The Billy Collins Project: Eleven Turning on Ten
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||Night Club||Michael Zilber||7:43||0,99 €||View in iTunes|
||Not Touching||Michael Zilber||4:30||0,99 €||View in iTunes|
||The Blues||Michael Zilber||4:13||0,99 €||View in iTunes|
||The Man in the Moon||Michael Zilber||4:44||0,99 €||View in iTunes|
||On Turning Ten||Michael Zilber||7:22||0,99 €||View in iTunes|
||Walking Across the Atlantic||Michael Zilber||3:58||0,99 €||View in iTunes|
||My Number||Michael Zilber||5:14||0,99 €||View in iTunes|
||Another Reason I Don't Keep a Gun in the House||Michael Zilber||4:21||0,99 €||View in iTunes|
||Paradelle for Susan||Michael Zilber||2:48||0,99 €||View in iTunes|
||Sonnet||Michael Zilber||5:28||0,99 €||View in iTunes|
||Vade Mecum||Michael Zilber||3:28||0,99 €||View in iTunes|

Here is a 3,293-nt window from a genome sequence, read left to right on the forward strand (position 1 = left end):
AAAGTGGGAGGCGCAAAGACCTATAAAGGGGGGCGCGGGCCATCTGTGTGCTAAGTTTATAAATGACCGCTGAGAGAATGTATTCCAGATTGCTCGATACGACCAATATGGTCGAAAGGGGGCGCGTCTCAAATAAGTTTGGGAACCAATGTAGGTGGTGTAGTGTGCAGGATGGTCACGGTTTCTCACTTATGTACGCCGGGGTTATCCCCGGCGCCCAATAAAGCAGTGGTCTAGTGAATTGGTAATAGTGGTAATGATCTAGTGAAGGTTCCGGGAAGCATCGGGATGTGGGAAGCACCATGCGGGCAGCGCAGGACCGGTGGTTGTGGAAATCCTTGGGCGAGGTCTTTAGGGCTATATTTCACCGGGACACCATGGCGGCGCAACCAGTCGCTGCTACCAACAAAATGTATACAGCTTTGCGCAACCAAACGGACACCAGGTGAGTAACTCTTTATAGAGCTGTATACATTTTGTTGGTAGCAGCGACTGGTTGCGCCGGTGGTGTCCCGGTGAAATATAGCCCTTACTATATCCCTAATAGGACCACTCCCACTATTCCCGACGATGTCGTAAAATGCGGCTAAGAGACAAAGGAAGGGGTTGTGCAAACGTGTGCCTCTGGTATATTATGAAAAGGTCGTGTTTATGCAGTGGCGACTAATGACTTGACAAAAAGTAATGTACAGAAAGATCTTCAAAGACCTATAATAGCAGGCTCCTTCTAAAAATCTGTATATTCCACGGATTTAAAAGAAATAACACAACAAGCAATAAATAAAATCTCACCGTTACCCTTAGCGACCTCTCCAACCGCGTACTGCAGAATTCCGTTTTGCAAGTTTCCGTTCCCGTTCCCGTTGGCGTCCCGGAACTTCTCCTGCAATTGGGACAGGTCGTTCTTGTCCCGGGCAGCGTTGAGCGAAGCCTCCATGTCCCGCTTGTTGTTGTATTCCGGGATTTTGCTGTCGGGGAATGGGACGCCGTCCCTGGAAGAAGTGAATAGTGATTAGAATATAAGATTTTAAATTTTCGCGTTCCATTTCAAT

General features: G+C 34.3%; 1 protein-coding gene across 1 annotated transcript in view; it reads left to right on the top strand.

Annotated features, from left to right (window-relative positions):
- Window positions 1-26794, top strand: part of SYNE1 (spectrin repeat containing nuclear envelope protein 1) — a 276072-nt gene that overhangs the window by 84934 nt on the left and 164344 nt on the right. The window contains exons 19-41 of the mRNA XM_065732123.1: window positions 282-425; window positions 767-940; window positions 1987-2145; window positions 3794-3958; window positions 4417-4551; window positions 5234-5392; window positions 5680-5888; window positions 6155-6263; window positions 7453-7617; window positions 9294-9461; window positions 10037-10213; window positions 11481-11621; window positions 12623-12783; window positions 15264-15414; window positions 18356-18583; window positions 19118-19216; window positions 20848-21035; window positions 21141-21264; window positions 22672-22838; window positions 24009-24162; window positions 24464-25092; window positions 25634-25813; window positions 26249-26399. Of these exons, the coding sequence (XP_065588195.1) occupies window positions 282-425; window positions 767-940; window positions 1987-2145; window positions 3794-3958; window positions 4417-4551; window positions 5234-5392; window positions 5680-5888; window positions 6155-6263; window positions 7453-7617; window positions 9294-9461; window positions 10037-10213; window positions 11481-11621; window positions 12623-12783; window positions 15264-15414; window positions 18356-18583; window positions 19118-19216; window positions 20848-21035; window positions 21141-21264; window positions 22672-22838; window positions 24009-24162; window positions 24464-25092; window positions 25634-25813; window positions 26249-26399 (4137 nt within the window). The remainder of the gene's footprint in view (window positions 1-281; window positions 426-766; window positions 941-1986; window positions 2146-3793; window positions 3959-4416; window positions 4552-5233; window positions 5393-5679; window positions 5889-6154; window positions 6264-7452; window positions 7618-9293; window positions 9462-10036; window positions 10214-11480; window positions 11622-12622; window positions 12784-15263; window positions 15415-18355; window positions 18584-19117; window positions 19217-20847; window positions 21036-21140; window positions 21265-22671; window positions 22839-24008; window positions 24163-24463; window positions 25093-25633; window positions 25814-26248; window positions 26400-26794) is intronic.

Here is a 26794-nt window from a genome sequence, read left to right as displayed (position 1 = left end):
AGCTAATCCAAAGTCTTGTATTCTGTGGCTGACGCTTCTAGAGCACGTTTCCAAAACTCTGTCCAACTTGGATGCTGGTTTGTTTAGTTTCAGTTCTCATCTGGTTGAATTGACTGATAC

Billy Collins has been presented as the most popular poet in America, meaning that he's got a fair amount of renown and some potential expectations included with any works involving his poetry. Taking something of a chance then, sax player Michael Zilber took on the task of providing a jazz score to go with readings of Collins' work. It's ambitious, to say the least. Over the course of the album, various pieces are presented, ranging from the inspired reminiscences of youth (in the almost-title track "On Turning Ten") to the domestic annoyances of a barking dog (in "Another Reason I Don't Keep a Gun in the House"). The poetry itself is frequently comical, always somewhat approachable (Collins himself would term it "hospitable"). The delivery of that poetry, however, is somewhat hit-and-miss. Andy Kirshner puts in an outstanding effort with the verses, but tends to over-enunciate to the point of somewhat divorcing himself from the music. Rather than appearing in a lyrical sense then, the words become almost unhooked, separate (and occasionally off-rhythm) from the music. The music itself is crafted well for the project — Zilber has an excellent sound on the sax, with clear influences from the post-bop era, but restricts himself to separate passages of highlights to fill the longer silences. The rhythm section, headed by pianist John Burr, shows individual skill during short solos, but largely remains as only highly capable accompaniment to Kirshner or Zilber. They hold the music together without intruding, as it were. It's a noble project and enjoyable for many reasons ("Paradelle for Susan" being an excellent reason), but perhaps it's more for fans of poetry than for fans of jazz.